India is creating the world’s largest biometric database, which will hold the information of the identities of its 1.2 billion people. The country has an ambition to digitally link every individual to this database so that they can access welfare benefits, open bank accounts, obtain cell phones, and access other important services. The initiative is aimed at overcoming India’s bureaucratic system and reducing inequality, potentially having a major impact on the lives of the poor. In collecting biometric information, each individual will be allocated a 12 digit number that will enable him or her to be identified anywhere in the country within eight seconds. This will be possible through low-cost handheld units linked to the mobile phone network.
Kaldari: Ankaji Bhai Gangar, a 49-year-old subsistence farmer, stood in line in this remote village until, for the first time in his life, he squinted into the soft glow of a computer screen.
His name, year of birth and address were recorded. A worker guided Mr. Gangar’s rough fingers to the glowing green surface of a scanner to record his fingerprints. He peered into an iris scanner shaped like binoculars that captured the unique patterns of his eyes.
With that, Mr. Gangar would be assigned a 12-digit number, the first official proof that he exists. He can use the number, along with a thumbprint, to identify himself anywhere in the country. It will allow him to gain access to welfare benefits, open a bank account or get a cellphone far from his home village, something that is still impossible for many people in India.
“Maybe we will get some help,” Mr. Gangar said.
Across this sprawling, chaotic nation, workers are creating what will be the world’s largest biometric database, a mind-bogglingly complex collection of 1.2 billion identities. But even more radical than its size is the scale of its ambition: to reduce the inequality corroding India’s economic rise by digitally linking every one of India’s people to the country’s growth juggernaut.
For decades, India’s sprawling and inefficient bureaucracy has spent billions of dollars to try to drag the poor out of poverty. But much of the money is wasted or simply ends up trapping the poor in villages like Kaldari, in a remote corner of the western state of Maharashtra, dependent on local handouts that they can lose if they leave home.
So now it is trying something different. Using the same powerful technology that transformed the country’s private economy, the Indian government has created a tiny start-up of skilled administrators and programmers to help transform – or circumvent – the crippling bureaucracy that is a legacy of its socialist past.
“What we are creating is as important as a road,” said Nandan M. Nilekani, the billionaire software mogul whom the government has tapped to create India’s identity database. “It is a road that in some sense connects every individual to the state.”
For its proponents, the 12-digit ID is an ingenious solution to a particularly bedevilling problem. Most of India’s poorest citizens are trapped in a system of village-based identity proof that has had the perverse effect of making migration, which is essential to any growing economy, much harder.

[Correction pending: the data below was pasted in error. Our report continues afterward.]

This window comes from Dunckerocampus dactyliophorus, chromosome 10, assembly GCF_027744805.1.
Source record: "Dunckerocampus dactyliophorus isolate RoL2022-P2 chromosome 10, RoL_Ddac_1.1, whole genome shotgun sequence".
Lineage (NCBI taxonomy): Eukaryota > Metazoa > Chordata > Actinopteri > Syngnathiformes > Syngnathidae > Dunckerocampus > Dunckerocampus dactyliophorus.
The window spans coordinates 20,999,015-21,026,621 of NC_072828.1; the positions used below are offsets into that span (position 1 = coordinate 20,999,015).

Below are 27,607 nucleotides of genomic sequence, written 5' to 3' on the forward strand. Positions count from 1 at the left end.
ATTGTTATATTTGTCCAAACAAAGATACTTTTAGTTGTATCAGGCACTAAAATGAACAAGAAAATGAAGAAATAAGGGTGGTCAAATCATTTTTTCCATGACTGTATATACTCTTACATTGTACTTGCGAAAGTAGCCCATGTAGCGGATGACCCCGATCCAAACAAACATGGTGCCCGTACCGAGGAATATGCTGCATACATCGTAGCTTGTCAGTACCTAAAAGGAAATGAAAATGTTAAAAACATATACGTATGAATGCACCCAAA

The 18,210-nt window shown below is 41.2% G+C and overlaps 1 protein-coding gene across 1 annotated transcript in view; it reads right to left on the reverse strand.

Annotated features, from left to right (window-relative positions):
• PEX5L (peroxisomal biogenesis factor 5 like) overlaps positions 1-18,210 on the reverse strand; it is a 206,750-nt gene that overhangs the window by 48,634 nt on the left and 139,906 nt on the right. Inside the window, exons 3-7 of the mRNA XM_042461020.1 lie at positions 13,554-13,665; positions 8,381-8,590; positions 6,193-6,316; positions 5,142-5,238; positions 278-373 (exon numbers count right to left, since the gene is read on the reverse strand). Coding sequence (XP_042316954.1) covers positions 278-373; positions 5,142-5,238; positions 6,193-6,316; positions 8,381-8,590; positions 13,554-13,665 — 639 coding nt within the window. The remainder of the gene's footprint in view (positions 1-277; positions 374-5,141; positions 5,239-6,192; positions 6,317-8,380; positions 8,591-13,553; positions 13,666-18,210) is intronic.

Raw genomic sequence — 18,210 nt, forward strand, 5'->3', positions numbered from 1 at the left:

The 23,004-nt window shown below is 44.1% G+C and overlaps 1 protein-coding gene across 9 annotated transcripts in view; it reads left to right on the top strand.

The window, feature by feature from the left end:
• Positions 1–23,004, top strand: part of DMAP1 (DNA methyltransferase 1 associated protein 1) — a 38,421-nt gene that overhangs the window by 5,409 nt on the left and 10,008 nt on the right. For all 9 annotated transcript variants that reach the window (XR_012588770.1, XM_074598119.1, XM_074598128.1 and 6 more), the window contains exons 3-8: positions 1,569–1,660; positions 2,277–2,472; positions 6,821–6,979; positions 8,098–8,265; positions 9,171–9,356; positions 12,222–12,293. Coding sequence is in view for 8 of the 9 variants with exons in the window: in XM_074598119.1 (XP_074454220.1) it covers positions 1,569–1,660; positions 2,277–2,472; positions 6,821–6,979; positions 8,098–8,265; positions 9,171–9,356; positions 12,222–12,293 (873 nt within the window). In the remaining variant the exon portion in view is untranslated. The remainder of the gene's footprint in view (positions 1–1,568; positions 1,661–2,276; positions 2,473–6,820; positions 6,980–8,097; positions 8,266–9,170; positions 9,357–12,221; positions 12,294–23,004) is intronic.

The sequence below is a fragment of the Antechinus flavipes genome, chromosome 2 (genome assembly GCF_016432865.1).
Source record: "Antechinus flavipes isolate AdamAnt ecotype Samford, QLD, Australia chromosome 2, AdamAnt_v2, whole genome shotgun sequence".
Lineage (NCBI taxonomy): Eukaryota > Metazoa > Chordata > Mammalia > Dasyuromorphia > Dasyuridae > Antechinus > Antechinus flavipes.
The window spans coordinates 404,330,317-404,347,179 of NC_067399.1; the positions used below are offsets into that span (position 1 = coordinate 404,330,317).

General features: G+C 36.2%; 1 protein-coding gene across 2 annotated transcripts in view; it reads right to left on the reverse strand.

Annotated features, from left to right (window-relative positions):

The ID project also has the potential to reduce the kind of corruption that has led millions of Indians to take to the streets in mass demonstrations in recent weeks, spurred on by the hunger strike of an anticorruption activist named Anna Hazare. By allowing electronic transmission and verification of many government services, the identity system would make it much harder for corrupt bureaucrats to steal citizens’ benefits. India’s prime minister has frequently cited the new system in response to Mr. Hazare’s demands.
The new number-based system, known as Aadhaar, or foundation, would be used to verify the identity of any Indian anywhere in the country within eight seconds, using inexpensive hand-held devices linked to the mobile phone network.
It would also serve as a shortcut to building real citizenship in a society where identity is almost always mediated through a group – caste, kin and religion. Aadhaar would for the first time identify each Indian as an individual.
The identity project is, in a way, an acknowledgment that India has failed to bring its poor along the path to prosperity. India may be the world’s second-fastest-growing economy, but more than 400 million Indians live in poverty, according to government figures. Nearly half of children younger than 5 are underweight.
India’s expensive public welfare systems are so inefficient that warehouses overflow with rotting grain despite malnutrition rates that rival those of sub-Saharan Africa, and much of it is siphoned off to the private market long before it reaches hungry mouths. The government builds sturdy classrooms but fails to punish well-paid teachers who do not show up for work. These systems fail to connect citizens’ most basic needs with help that is readily available, either through government handouts or the marketplace.
Technology, its supporters believe, could solve these problems because it would provide people with a way to interact with the state without depending on local officials who are now the main gatekeepers of government services.
“One cannot improve human beings,” said Ram Sevak Sharma, the director general of the identity program. “But one can certainly improve systems. And the same flawed human beings with a better system will be able to produce better results.”